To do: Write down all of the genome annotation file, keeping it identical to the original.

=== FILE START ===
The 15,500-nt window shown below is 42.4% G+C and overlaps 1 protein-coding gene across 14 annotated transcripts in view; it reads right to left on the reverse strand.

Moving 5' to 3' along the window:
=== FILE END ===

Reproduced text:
The 15,500-nt window shown below is 42.4% G+C and overlaps 1 protein-coding gene across 14 annotated transcripts in view; it reads right to left on the reverse strand.

Moving 5' to 3' along the window: